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# Numerical Optimal Control

Direct optimization methods for optimal control are characterized by the minimization of a cost functional which is a function of the system state and the control input u. An example of such a method is the program DIRCOL [14, 15, 16], which can handle implicit or explicit boundary conditions, arbitrary nonlinear equality and inequality constraints on the state variables, and multiple phases where each phase may contain a different set of state equations. DIRCOL functions by packaging the optimal control problem along with its constraints into a constrained, nonlinear minimization problem which is solved by an SQP-based optimization code NPSOL [3], or SNOPT [4] which takes advantage of sparsity.

The output of the numerical optimal control program will be the optimal open-loop solution for the control u(t) and the corresponding state trajectory x(t) at the choice of grid points in time. DIRCOL discretizes the state and control variables in time over the trajectory. The fineness or coarseness of the discretization can have a large influence over the time required to generate a solution. The recently released DIRCOL 2.0 using sparse optimization techniques has shown itself to be faster and more robust.

As previously mentioned, there are a total of 14 states, 6 control variables, and 1 control parameter in our control problem. All of these quantities have magnitude saturation bounds placed upon them in the optimization process, though the majority never become active. The control saturations are the most important as in many experiments these will saturate, particularly at higher speeds. The bounds on the ankle torques are also smaller than those at the other joints, as the ankles cannot provide as great a force as the hips and knees can.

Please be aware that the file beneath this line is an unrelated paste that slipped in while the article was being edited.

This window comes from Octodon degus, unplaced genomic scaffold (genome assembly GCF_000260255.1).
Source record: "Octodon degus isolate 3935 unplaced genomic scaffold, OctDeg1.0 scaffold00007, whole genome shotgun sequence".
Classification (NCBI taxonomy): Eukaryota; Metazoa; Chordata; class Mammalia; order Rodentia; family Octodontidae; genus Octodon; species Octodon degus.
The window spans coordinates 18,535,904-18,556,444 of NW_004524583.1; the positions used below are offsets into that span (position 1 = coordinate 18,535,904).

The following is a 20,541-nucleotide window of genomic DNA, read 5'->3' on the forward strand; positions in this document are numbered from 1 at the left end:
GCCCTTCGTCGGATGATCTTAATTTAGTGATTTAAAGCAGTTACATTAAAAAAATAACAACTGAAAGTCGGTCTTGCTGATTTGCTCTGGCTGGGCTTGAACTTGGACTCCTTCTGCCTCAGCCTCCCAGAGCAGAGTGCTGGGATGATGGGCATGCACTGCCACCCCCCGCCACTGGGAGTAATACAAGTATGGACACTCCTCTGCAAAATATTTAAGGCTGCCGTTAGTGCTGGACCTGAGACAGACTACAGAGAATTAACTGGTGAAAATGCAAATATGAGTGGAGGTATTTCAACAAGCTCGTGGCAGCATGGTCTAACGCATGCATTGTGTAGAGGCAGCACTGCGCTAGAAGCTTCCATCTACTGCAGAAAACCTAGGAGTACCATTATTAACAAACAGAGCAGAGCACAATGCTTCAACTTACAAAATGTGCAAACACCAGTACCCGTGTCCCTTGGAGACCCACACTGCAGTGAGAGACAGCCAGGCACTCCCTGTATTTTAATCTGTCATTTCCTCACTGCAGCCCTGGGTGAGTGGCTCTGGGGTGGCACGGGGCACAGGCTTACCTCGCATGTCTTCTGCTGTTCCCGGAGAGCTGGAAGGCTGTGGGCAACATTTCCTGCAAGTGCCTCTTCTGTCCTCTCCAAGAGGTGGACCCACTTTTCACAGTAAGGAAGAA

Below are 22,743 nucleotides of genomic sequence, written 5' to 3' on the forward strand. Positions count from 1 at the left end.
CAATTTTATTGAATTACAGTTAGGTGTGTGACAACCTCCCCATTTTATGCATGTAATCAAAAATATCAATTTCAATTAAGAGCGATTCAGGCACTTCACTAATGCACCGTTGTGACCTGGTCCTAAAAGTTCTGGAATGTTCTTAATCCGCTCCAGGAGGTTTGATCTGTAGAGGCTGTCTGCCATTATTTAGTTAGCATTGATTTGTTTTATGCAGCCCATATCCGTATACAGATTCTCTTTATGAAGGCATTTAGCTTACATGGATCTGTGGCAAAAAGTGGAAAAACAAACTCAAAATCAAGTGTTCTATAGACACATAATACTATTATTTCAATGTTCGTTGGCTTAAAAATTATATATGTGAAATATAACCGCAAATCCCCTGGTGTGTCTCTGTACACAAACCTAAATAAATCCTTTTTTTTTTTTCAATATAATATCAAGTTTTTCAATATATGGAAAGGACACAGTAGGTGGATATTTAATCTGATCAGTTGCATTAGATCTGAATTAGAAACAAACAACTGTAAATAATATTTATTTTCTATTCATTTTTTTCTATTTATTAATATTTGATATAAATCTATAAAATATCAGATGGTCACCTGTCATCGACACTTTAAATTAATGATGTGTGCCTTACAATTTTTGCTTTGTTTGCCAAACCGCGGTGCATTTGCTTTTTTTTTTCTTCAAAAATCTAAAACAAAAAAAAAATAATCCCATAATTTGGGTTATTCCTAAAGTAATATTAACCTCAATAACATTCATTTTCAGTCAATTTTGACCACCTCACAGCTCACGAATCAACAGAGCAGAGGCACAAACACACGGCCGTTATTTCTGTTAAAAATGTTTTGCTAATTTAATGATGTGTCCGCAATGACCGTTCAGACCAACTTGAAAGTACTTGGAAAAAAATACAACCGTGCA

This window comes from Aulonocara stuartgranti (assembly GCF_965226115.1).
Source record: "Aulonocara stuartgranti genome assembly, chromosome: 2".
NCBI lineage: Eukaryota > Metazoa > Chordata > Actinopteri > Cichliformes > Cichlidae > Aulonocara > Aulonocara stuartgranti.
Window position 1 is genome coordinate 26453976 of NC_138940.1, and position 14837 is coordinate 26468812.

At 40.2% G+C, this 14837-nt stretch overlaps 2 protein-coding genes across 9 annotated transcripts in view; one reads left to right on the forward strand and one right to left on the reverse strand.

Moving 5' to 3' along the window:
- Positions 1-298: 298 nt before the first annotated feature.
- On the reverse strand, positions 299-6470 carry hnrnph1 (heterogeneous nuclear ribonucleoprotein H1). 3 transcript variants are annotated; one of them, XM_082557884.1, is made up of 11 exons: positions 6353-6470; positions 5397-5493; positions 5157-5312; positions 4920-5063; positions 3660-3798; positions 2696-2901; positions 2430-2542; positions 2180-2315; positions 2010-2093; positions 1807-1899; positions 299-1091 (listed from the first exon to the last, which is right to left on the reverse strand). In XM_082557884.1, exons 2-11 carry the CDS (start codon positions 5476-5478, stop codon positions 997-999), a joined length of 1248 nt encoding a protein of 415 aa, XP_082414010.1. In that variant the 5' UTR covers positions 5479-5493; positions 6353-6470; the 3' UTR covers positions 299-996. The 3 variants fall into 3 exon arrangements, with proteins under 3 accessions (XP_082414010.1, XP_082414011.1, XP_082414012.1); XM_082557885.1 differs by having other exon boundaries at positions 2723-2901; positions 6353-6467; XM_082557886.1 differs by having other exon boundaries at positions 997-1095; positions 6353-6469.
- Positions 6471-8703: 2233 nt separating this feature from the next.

In addition to magnitude constraints, there are explicit constraints on the initial and final state of each phase which assign those constrained states and controls a fixed value which may depend on other known values. These are called explicit boundary conditions, while implicit boundary conditions are those for which the states and controls must satisfy a nonlinear algebraic equation. Finally, we have nonlinear inequality constraints which must be satisfied by the states and controls along the duration of the walking step. The constraints outlined in Section result in a total of:

``` Explicit boundary conditions at initial and final time: 13

Explicit boundary conditions in between phases:                         		 17

Implicit boundary conditions at initial and final time:                 		 7

Implicit boundary conditions in between phases:                         		 3

Nonlinear Inequality Constraints in phase 1:                            		 2

Nonlinear Inequality Constraints in phase 2:                            		 3

```

Next: Optimization Trials Up: Obtaining Minimum Energy Biped Previous: Minimum Energy Performance

Michael W. Hardt
Mon Oct 11 17:19:43 MET DST 1999